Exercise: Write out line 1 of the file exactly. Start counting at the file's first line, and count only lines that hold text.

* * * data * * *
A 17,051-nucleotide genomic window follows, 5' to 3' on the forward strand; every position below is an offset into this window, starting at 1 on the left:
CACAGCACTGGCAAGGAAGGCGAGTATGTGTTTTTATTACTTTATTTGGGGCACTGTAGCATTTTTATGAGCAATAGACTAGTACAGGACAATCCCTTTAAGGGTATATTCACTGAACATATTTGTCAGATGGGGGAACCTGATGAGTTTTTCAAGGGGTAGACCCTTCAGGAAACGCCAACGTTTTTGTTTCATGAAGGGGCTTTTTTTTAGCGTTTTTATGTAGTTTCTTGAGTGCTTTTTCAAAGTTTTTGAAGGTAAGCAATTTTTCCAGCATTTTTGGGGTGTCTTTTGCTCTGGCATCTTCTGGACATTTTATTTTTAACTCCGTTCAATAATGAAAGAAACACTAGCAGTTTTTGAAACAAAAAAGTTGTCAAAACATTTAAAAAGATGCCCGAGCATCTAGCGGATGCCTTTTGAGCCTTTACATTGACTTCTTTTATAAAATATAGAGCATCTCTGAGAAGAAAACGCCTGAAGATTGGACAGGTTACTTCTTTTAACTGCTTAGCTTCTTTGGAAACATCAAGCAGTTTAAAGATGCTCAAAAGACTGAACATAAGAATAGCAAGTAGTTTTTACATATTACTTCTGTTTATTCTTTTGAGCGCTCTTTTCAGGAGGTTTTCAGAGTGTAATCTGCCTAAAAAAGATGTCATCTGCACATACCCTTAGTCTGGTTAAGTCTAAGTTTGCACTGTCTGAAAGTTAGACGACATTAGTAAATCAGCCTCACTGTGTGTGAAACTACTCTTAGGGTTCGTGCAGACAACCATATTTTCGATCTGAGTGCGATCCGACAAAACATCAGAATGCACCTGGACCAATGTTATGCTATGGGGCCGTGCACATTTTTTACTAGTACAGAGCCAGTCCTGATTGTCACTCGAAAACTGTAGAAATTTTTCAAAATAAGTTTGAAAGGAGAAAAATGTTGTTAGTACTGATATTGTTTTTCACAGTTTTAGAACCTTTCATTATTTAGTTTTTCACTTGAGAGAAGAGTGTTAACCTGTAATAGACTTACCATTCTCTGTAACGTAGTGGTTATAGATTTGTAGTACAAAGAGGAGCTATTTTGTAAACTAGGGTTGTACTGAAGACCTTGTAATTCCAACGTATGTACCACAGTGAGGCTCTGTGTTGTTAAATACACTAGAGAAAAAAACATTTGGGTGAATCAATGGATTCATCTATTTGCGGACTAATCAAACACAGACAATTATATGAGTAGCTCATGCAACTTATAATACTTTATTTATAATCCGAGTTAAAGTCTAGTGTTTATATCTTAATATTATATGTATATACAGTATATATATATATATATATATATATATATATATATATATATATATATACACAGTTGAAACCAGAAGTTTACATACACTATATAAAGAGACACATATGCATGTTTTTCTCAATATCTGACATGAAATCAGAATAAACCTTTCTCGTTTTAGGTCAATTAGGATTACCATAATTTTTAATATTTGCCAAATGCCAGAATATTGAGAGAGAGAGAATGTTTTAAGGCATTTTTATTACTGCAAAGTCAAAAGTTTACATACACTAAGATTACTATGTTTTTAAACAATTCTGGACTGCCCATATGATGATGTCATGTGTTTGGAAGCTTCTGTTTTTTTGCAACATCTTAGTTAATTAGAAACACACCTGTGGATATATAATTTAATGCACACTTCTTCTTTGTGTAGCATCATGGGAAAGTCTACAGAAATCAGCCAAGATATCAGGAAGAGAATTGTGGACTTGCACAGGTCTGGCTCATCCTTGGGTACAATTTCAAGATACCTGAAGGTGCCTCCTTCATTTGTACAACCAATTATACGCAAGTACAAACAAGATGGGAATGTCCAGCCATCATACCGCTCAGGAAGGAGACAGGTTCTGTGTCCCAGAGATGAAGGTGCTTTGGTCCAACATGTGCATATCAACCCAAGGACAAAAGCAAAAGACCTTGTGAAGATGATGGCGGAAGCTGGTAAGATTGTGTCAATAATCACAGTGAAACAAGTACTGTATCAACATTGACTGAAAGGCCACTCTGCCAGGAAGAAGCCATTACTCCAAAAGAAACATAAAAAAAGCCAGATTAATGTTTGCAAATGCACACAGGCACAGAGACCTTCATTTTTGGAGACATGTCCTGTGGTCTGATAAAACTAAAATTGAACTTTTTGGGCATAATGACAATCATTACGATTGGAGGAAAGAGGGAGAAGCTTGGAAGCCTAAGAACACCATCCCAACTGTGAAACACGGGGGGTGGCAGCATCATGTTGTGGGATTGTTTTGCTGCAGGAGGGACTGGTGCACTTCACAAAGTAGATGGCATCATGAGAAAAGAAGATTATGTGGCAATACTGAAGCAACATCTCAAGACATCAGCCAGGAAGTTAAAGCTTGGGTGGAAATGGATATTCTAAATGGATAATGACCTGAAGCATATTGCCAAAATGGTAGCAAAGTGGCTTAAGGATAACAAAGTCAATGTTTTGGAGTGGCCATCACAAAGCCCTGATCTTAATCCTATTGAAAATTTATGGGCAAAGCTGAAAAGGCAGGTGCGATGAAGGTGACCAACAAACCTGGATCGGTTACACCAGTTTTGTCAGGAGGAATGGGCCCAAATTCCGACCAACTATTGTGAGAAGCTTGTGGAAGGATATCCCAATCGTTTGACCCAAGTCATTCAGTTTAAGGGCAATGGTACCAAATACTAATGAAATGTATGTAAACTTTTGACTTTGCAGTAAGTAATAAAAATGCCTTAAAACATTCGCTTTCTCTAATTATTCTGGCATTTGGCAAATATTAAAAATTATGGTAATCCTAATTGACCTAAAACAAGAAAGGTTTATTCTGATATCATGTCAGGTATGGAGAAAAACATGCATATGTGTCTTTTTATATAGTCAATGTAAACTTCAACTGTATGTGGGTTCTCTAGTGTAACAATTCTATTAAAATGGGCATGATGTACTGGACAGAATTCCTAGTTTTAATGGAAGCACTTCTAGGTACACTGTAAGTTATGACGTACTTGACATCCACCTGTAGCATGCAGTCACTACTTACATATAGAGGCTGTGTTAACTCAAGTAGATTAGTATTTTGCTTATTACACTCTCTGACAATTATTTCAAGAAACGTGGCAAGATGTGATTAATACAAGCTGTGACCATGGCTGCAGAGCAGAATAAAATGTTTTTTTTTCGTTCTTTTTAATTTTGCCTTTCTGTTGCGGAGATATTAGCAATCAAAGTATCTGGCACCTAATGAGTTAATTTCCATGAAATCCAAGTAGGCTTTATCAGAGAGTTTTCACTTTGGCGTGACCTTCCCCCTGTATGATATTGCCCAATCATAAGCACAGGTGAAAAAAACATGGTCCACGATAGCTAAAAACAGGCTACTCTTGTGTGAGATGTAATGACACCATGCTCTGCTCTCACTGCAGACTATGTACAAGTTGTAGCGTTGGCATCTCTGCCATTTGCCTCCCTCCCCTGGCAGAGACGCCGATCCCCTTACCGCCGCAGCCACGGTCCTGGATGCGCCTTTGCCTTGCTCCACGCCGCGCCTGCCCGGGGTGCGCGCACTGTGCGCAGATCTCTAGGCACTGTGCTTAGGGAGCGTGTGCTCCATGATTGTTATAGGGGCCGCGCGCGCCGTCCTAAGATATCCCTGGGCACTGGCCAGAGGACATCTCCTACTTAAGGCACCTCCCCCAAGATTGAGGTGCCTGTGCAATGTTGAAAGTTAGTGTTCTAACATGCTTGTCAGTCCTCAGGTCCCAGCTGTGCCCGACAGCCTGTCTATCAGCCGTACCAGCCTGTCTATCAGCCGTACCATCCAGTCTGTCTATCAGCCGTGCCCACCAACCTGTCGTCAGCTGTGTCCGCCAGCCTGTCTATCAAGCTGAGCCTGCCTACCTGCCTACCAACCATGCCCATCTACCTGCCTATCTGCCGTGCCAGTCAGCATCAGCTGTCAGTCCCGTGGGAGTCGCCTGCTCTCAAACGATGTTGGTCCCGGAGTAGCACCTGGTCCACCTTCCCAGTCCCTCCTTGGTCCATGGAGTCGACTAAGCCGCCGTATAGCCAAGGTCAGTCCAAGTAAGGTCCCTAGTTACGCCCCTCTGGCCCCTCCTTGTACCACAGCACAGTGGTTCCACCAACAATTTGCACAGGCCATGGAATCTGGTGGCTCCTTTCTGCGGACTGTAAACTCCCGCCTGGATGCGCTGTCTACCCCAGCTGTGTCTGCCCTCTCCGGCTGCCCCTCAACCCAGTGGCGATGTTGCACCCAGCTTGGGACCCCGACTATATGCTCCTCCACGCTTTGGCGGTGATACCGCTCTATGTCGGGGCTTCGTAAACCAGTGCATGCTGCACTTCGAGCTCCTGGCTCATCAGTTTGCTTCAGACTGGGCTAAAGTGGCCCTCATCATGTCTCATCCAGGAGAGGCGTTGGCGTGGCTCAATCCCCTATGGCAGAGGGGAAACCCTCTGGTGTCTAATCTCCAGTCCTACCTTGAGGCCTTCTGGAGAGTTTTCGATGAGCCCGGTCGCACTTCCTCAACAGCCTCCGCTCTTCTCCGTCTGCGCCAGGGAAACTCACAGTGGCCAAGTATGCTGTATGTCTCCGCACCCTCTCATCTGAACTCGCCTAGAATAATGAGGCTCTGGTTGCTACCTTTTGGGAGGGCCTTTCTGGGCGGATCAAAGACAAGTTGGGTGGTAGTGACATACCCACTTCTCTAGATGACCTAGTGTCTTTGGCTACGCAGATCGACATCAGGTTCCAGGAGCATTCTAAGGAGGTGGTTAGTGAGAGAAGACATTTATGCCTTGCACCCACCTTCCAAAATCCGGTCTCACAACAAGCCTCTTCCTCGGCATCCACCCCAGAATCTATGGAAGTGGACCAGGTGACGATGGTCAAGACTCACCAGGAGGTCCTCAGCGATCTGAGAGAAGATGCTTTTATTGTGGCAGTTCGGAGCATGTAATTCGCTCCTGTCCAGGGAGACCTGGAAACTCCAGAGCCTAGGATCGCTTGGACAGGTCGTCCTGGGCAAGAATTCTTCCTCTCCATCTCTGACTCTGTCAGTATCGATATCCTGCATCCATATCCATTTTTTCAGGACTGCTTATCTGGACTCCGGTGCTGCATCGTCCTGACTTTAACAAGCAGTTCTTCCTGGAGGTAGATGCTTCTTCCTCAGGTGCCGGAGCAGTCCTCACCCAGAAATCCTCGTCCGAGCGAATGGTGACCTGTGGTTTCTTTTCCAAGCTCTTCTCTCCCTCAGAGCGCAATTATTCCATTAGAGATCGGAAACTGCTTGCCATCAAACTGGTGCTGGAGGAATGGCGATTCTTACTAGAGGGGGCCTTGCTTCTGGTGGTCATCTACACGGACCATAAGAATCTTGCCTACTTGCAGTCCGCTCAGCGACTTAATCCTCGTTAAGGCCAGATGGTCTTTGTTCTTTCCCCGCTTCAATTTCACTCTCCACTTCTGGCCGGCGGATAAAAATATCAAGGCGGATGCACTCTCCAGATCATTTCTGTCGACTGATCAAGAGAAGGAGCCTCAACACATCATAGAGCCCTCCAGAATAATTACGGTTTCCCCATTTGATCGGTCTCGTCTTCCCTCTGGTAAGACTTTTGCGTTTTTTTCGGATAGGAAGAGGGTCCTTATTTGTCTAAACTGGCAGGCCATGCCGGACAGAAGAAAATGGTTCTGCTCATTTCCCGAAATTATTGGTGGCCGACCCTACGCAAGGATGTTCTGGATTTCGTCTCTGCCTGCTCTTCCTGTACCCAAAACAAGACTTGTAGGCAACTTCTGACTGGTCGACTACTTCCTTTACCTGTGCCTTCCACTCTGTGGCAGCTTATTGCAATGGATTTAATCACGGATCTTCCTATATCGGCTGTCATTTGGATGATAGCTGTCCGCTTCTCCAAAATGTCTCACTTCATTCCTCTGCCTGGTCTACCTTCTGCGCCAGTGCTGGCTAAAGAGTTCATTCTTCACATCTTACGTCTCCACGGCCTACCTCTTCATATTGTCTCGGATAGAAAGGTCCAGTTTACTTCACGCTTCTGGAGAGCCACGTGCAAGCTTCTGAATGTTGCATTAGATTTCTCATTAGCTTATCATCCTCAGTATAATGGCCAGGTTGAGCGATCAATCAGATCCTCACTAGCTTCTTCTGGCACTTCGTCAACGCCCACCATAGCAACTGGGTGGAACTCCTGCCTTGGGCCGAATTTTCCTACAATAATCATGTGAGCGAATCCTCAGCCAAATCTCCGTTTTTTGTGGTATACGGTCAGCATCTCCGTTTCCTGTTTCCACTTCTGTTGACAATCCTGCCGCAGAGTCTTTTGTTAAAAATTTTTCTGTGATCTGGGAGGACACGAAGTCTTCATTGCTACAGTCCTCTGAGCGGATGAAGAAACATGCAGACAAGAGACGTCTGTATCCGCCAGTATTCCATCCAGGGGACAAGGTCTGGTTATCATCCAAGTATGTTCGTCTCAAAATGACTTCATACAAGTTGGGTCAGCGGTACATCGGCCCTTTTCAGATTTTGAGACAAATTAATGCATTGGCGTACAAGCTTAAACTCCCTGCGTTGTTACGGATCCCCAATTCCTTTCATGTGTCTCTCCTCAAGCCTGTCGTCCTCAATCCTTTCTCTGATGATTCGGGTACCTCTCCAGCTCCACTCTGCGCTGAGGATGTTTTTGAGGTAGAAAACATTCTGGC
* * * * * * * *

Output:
A 17,051-nucleotide genomic window follows, 5' to 3' on the forward strand; every position below is an offset into this window, starting at 1 on the left: